ST. LOUIS — St. Louis sports lost a legend on Sunday with the death of Cardinals Hall of Famer Lou Brock at the age of 81.
Brock's death has sparked an outpouring of support around baseball, especially here in St. Louis.
5 On Your Side Sports director Frank Cusumano talked with fellow Hall of Famer Ozzie Smith about what Brock meant to him, and to baseball.
"Well, I mean, Lou is kind of the standard. You know, coming over here to the Cardinals in 1982 and having a chance to get to know Lou Brock, not only as a player. He was in his last year in 1979 which was my second year in pro ball and, you know, Lou was a class act both on and off the field. He was an easy guy to talk to him, was always willing to share his knowledge of the game and I think that Lou is is what is make Cardinal baseball what it is today." Smith said. "I mean, the excitement that is created by he was able to create excitement, both with his legs and with his bat you know so he was one of the most exciting cardinals and one of the nicest people you ever want to meet."
As much as he was famous for his baseball ability, Brock was also famous for his easygoing style and warmth.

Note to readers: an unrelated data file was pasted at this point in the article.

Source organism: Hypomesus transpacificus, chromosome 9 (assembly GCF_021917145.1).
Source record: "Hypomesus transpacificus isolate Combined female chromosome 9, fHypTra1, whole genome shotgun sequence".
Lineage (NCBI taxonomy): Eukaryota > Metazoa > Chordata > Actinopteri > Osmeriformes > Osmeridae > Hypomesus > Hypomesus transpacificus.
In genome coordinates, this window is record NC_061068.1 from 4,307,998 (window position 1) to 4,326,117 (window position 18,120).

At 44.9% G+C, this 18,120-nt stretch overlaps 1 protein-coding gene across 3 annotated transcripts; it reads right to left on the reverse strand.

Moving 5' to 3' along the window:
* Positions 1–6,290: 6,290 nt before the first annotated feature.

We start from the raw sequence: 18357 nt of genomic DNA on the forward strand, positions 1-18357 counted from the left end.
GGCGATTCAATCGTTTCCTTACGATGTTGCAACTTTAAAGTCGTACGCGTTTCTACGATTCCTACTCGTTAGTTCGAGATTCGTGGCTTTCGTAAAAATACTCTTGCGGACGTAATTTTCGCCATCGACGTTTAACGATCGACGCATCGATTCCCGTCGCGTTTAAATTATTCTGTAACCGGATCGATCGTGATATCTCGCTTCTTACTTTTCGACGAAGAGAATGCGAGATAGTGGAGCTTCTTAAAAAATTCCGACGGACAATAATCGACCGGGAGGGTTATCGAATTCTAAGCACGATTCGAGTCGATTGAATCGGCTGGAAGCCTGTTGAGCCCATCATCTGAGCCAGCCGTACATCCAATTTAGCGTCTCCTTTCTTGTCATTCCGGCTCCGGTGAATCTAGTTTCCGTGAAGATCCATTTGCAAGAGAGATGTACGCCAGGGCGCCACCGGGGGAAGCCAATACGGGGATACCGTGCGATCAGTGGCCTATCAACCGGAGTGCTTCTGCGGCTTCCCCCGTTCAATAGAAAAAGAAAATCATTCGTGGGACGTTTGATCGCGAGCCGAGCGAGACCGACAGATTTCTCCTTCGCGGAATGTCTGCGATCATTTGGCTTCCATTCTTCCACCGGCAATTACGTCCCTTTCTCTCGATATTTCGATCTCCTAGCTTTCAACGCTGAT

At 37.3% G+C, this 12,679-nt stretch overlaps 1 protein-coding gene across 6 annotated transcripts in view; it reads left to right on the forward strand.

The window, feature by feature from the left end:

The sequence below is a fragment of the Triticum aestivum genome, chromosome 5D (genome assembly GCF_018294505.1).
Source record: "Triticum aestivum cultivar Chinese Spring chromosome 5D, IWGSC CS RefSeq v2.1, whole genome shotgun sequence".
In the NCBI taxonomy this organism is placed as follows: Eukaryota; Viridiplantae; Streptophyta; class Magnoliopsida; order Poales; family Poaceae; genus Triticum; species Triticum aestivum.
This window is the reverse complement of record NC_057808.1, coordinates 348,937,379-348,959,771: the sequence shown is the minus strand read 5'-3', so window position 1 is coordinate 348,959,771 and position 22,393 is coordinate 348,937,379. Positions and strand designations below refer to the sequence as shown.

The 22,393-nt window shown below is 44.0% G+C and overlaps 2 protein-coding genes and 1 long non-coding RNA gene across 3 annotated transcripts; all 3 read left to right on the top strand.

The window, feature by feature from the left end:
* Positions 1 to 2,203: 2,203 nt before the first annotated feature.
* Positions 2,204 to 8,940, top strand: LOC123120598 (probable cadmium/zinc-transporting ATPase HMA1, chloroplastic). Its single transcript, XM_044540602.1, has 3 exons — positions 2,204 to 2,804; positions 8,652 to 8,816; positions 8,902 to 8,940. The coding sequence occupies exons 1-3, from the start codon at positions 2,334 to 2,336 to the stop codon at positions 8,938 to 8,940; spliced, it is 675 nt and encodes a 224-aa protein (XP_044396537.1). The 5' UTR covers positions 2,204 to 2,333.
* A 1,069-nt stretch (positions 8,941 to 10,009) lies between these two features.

You never saw Lou Brock in a bad mood.
"No he was never he was never in a bad mood. He always had a smile on his face and always had a kind word to say about everybody and he was just one of those rare individuals who could who could light up a room." Smith said. "He was very he's very intellectual and he knows his craft, he knew his craft and and I guess it's in base stealing, you know, because Vince Coleman is pretty much the same type of guy who knew his craft very well and you know, it's just a great guy to be around."
As a Black ballplayer coming into the game in the 1960's Brock faced racism and other challenges to make his mark on the game. But any hardships didn't show up in his personality.
"Yeah, he was he was a gentle spirit and unlike some of the other guys who who took it a lot harder. You know, I think he was able to internalize it and present it in a totally different way. I mean, I think he accepted in a totally different way understanding the importance of who he was and who he represented. It wasn't just about himself," Smith said. "You know, I think he he understood that it was about how we as a as a As a people accepted it, because he was going to be. We were going to be judged by how he Reacted to a situation. And I think that That a lot of that came from how Jackie Robinson approach. Major League Baseball as well."